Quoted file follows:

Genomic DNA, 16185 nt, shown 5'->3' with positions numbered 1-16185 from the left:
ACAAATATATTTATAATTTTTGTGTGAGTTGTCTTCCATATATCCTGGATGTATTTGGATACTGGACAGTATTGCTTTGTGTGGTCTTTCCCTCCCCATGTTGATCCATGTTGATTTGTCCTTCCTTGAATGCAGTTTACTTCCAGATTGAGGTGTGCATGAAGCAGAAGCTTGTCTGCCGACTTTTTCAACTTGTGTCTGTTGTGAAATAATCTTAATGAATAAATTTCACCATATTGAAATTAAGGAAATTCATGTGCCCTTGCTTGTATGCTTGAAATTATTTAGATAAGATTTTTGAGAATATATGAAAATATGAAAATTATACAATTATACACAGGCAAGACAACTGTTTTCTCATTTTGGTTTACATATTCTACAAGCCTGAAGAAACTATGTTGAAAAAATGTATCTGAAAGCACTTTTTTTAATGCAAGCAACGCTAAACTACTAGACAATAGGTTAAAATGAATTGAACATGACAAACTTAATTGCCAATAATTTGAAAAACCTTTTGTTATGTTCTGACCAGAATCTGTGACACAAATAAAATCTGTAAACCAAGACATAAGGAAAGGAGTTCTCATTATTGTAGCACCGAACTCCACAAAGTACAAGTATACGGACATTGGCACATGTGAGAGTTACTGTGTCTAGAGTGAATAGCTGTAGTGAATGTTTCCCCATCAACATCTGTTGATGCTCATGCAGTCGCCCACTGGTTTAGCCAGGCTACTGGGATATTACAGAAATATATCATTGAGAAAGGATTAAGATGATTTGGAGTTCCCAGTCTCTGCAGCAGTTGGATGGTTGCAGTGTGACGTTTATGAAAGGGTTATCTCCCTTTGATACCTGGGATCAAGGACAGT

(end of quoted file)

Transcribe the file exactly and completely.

Genomic DNA, 16185 nt, shown 5'->3' with positions numbered 1-16185 from the left:
ACAAATATATTTATAATTTTTGTGTGAGTTGTCTTCCATATATCCTGGATGTATTTGGATACTGGACAGTATTGCTTTGTGTGGTCTTTCCCTCCCCATGTTGATCCATGTTGATTTGTCCTTCCTTGAATGCAGTTTACTTCCAGATTGAGGTGTGCATGAAGCAGAAGCTTGTCTGCCGACTTTTTCAACTTGTGTCTGTTGTGAAATAATCTTAATGAATAAATTTCACCATATTGAAATTAAGGAAATTCATGTGCCCTTGCTTGTATGCTTGAAATTATTTAGATAAGATTTTTGAGAATATATGAAAATATGAAAATTATACAATTATACACAGGCAAGACAACTGTTTTCTCATTTTGGTTTACATATTCTACAAGCCTGAAGAAACTATGTTGAAAAAATGTATCTGAAAGCACTTTTTTTAATGCAAGCAACGCTAAACTACTAGACAATAGGTTAAAATGAATTGAACATGACAAACTTAATTGCCAATAATTTGAAAAACCTTTTGTTATGTTCTGACCAGAATCTGTGACACAAATAAAATCTGTAAACCAAGACATAAGGAAAGGAGTTCTCATTATTGTAGCACCGAACTCCACAAAGTACAAGTATACGGACATTGGCACATGTGAGAGTTACTGTGTCTAGAGTGAATAGCTGTAGTGAATGTTTCCCCATCAACATCTGTTGATGCTCATGCAGTCGCCCACTGGTTTAGCCAGGCTACTGGGATATTACAGAAATATATCATTGAGAAAGGATTAAGATGATTTGGAGTTCCCAGTCTCTGCAGCAGTTGGATGGTTGCAGTGTGACGTTTATGAAAGGGTTATCTCCCTTTGATACCTGGGATCAAGGACAGT